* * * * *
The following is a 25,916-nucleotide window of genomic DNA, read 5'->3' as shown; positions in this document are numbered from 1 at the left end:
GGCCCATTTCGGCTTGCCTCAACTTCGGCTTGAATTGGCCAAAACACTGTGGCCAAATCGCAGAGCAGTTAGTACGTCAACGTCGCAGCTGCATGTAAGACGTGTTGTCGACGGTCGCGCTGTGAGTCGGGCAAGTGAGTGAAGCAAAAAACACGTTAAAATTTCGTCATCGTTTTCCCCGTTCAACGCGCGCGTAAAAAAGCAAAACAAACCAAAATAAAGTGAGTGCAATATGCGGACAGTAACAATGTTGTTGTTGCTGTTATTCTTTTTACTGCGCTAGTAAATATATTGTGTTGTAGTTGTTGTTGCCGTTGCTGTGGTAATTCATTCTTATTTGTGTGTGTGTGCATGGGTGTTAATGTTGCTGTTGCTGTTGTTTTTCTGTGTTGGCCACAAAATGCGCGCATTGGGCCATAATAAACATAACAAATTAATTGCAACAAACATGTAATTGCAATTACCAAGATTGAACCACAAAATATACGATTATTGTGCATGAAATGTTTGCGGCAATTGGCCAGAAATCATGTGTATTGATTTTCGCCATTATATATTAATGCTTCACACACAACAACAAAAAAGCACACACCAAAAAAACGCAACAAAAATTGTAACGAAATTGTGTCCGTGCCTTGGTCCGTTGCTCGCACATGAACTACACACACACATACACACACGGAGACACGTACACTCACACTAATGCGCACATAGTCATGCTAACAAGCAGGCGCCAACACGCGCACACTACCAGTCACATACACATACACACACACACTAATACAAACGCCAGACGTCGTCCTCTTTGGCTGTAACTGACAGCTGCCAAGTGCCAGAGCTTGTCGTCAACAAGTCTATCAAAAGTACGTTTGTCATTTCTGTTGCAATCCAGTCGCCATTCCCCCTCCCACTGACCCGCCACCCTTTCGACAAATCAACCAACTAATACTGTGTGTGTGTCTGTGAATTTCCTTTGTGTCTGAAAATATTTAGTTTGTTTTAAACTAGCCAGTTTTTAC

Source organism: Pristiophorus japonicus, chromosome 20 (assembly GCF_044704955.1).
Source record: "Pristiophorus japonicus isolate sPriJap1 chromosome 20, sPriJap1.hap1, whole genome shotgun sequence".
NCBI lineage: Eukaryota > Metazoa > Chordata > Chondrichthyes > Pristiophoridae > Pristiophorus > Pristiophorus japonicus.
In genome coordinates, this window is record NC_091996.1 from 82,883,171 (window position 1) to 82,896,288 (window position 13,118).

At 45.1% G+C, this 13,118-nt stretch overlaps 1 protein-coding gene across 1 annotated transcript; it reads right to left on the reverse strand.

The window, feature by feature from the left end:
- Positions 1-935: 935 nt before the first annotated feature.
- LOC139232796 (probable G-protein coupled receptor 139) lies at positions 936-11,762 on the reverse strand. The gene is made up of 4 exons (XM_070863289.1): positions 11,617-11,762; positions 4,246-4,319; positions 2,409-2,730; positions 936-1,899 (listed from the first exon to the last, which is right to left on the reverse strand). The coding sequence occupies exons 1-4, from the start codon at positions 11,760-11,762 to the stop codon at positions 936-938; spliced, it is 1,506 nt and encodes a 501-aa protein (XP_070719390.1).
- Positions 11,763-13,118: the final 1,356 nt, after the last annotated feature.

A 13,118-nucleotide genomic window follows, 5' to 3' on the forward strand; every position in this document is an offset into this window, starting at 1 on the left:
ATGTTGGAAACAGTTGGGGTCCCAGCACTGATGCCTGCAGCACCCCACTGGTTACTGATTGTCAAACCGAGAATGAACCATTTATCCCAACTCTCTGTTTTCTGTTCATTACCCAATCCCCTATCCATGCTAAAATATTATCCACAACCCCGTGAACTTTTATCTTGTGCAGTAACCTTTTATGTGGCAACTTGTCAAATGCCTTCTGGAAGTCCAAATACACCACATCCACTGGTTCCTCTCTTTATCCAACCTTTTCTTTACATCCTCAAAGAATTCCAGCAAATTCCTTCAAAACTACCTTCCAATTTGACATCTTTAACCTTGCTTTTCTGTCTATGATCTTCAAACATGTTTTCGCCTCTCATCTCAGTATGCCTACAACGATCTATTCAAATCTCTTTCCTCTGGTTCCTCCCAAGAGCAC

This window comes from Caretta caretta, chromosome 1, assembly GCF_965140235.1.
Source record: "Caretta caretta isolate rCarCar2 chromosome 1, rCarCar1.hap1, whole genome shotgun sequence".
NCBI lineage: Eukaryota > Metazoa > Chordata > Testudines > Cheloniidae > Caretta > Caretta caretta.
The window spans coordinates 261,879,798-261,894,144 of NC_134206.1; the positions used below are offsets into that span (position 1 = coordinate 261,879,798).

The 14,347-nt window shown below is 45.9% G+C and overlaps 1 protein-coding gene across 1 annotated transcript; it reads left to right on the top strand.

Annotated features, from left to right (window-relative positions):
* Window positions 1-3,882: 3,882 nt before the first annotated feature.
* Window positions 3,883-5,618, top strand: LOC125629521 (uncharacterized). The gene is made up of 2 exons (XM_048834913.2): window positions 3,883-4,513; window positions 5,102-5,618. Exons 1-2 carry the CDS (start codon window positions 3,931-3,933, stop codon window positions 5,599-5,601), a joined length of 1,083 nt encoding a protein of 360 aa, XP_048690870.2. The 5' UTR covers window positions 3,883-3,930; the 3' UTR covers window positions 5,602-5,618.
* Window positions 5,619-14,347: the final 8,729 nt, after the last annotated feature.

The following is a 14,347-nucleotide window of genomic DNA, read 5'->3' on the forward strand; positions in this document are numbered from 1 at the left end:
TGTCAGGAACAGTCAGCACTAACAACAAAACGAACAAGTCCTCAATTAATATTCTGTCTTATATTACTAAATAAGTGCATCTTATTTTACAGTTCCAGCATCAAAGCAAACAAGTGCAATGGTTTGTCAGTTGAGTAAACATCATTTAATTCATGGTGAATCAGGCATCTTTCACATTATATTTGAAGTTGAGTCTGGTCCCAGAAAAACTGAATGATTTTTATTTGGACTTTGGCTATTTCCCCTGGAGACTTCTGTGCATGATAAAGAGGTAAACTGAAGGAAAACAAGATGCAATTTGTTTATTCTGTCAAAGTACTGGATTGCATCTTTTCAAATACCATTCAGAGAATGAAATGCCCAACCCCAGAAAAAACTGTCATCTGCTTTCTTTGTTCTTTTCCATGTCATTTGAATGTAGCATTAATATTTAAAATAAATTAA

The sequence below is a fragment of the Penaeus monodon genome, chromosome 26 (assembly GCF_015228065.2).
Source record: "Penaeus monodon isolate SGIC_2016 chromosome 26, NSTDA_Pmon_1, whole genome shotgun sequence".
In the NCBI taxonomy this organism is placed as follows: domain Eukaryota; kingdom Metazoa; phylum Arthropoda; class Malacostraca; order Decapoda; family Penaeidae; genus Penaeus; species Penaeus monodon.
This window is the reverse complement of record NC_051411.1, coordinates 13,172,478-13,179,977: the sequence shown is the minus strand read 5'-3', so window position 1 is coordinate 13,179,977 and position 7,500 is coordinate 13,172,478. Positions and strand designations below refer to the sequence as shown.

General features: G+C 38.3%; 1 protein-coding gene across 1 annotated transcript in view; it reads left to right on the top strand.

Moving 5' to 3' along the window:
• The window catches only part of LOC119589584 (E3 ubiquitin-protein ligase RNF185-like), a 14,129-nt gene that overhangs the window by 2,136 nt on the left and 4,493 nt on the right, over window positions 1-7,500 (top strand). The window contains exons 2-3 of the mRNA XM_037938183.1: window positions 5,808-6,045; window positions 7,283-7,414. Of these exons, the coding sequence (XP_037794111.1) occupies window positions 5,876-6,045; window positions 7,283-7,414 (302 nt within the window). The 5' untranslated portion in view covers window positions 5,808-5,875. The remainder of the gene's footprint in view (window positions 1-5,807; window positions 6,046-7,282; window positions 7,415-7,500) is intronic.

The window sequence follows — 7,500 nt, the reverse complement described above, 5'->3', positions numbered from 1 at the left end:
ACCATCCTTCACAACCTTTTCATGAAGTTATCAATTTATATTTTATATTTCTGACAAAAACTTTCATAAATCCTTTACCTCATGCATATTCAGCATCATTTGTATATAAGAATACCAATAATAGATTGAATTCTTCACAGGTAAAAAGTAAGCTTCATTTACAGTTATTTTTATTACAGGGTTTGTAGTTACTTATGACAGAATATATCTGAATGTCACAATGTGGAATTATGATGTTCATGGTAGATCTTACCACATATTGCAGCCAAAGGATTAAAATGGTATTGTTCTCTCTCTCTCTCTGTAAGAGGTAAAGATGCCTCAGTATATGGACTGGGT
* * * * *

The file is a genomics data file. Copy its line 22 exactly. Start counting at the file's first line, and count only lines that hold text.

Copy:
* Window positions 5,619-14,347: the final 8,729 nt, after the last annotated feature.